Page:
With the announcement over the weekend of Disney’s upcoming Marvel slate, it’s a good time to be a fan of the House of Mouse’s output. The studio has been absolutely dominating the blockbuster landscape, not only with superheroes, but also with its live-action remakes of animated classics. Dumbo and Aladdin have both proved monster hits so far this year, but it’s easy to imagine them both being dwarfed by newest rehash The Lion King, which brings the iconic 1994 film to life in photoreal style.
This is arguably not a live-action remake at all, with director Jon Favreau rendering the world of Pride Rock entirely via CGI, just as he did with everything other than Mowgli in his excellent 2016 reimagining of The Jungle Book. The story as we all know it is just as it ever was with leonine prince Simba – played by young singer JD McCrary and then by actor and hip-hop star Donald Glover – exiled from his home by his malevolent uncle Scar (Chiwetel Ejiofor) following the tragic death of his father, King Mufasa (James Earl Jones).
It’s worth noting, before delving into the myriad flaws of this film, that its visual ambition and flair cannot be doubted even for a second. The scenery of the African savanna is rendered with incredible, natural beauty and it’s remarkable how far the ability of animation to convey realistic fur, plants and water has progressed in the last few years alone. At times, though, this version of The Lion King is so in love with its own visual splendour that it forgets it’s supposed to be telling a story. One scene seems to follow a tuft of lion fur for hours, almost solely as an excuse to show off how pretty the landscapes are.
There’s no denying that The Lion King, moreso than The Jungle Book, tumbles headlong into the uncanny valley. It’s almost impossible to buy into the performances, however convincingly the animal mouths move, and it constantly feels as if these are actors providing a voiceover from a booth in California, which obviously is what they are. I half expected a marmot to pop up yelling the name Alan over and over. The first act, which ostensibly is where much of the movie’s heart dwells, is dogged by this problem, making it difficult to buy into any of the emotion.
As a result, Lion King 2019 is basically treading water until the arrival of Timon (Billy Eichner) and Pumbaa (Seth Rogen). These two inject an energy and a vigour into the movie that just isn’t there when it’s walking through the necessary steps of the well-known story. Their segment of the original movie is fairly loose and freewheeling anyway and so it allows the Favreau version to carve its own path, even if only for a few minutes. Eichner and Rogen are perfectly cast, with each bringing an organic, improvised feel to their dialogue that is entirely absent elsewhere.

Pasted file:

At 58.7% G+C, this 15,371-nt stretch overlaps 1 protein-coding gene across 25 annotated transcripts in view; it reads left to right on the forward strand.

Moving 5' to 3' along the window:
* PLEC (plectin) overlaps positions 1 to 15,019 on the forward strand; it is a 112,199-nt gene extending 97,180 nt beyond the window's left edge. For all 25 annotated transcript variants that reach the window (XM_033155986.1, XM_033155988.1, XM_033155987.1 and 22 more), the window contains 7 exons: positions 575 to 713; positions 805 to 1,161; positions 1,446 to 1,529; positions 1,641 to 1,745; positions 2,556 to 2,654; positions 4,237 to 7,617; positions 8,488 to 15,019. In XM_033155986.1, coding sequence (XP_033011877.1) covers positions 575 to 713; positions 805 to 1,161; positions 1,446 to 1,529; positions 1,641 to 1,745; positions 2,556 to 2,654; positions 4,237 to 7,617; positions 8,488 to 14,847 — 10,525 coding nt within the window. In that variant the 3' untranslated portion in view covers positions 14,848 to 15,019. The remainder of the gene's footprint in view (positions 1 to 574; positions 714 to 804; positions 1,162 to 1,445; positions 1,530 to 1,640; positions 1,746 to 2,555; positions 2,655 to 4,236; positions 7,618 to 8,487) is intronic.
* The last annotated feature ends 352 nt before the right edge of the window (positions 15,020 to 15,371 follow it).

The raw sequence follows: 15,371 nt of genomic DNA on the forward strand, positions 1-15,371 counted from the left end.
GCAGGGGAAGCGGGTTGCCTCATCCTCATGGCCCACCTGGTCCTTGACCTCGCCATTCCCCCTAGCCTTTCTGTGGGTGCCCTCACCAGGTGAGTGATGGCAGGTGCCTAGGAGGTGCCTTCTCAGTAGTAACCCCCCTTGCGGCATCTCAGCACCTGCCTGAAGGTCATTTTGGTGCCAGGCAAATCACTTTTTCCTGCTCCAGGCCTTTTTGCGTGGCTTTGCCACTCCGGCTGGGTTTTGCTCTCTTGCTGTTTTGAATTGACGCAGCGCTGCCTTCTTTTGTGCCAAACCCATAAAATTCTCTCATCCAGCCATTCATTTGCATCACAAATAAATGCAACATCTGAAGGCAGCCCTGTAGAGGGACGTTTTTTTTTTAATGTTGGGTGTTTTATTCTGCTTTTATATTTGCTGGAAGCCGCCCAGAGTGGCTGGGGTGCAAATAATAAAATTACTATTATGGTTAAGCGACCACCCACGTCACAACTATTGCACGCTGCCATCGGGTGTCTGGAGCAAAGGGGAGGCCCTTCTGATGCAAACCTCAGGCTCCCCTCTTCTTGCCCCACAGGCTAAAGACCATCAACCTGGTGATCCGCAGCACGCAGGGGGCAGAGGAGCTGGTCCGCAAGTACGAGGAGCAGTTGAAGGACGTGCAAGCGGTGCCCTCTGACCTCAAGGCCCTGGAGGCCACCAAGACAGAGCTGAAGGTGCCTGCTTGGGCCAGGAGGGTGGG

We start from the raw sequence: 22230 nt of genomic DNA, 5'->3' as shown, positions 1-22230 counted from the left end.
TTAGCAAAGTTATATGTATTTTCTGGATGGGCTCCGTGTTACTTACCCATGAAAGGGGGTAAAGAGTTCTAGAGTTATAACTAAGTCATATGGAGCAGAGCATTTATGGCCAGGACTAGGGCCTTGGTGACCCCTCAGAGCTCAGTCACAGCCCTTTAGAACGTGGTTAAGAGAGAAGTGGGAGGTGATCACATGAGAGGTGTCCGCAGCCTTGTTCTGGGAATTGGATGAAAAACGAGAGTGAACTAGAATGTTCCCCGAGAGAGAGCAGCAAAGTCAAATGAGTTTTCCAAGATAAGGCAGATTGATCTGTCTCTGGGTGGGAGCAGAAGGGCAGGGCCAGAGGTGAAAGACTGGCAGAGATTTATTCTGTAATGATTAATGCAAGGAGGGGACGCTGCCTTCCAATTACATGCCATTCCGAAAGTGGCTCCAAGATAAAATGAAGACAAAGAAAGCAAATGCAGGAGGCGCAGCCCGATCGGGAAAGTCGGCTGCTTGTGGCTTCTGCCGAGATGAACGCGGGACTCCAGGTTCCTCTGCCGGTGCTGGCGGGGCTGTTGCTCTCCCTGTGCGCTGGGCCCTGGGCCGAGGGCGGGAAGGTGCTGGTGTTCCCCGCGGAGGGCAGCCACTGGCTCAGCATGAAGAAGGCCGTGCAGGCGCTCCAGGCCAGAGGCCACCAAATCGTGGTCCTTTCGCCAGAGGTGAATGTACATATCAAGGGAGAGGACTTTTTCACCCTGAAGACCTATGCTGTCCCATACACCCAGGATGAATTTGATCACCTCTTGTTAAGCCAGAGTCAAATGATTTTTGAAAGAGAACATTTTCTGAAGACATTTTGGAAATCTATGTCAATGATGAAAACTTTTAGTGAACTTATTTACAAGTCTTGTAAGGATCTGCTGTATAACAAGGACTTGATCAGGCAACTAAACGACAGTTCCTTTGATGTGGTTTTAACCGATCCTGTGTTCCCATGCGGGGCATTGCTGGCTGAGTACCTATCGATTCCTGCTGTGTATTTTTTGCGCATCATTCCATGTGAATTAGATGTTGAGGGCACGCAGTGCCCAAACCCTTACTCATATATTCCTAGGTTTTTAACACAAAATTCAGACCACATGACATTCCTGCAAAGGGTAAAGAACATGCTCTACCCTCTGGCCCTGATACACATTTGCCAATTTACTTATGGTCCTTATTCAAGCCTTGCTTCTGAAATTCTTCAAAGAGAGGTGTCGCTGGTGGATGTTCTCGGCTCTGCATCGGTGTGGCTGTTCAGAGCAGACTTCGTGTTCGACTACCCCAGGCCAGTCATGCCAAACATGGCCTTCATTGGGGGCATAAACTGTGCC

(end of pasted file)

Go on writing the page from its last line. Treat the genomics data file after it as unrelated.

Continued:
The unfortunate side effect of the pivot to realism is that there’s a more dangerous, aggressive edge to this version of the story that is far from in keeping with the tone of the original. Scenes in which real-looking lion cubs are menaced by real-looking hyenas are difficult to watch, which sits awkwardly with the fact the hyenas still get similar, comedic dialogue to the animation.
This also comes through clearly in the characterisation of Chiwetel Ejiofor’s Scar, which proves to be a more overtly serious, sinister take on the villain, in comparison to Jeremy Irons’ hissable, theatrical performance. Ejiofor’s stately, booming rendition of ‘Be Prepared’ will be divisive as it’s more spoken than sung, but it’s consistent with the way this Scar is crafted, even if it often feels like he’s from a different, edgier film than the one in which talking animals lark about and sing to each other.
With all of that said, though, this is still The Lion King, and that counts for something. The songs are great, the story is engaging and the characters are a joy to be around once the initial disgust reflex of the uncanny effect wears off. As with many of the other Disney remakes, and particularly the wholly inoffensive likes of Beauty and the Beast, this is a movie that doesn’t need to exist, but it’s just as unnecessary to be angry that it does.
Dir: Jon Favreau
Scr: Jeff Nathanson
Cast: Donald Glover, Beyoncé Knowles-Carter, James Earl Jones, Chiwetel Ejiofor, John Oliver, Seth Rogen, Billy Eichner, JD McCrary, Alfre Woodard, Florence Kasumba
Prd: Jon Favreau, Karen Gilchrist, Jeffrey Silver
DOP: Caleb Deschanel
Music: Hans Zimmer
Run time: 118 mins
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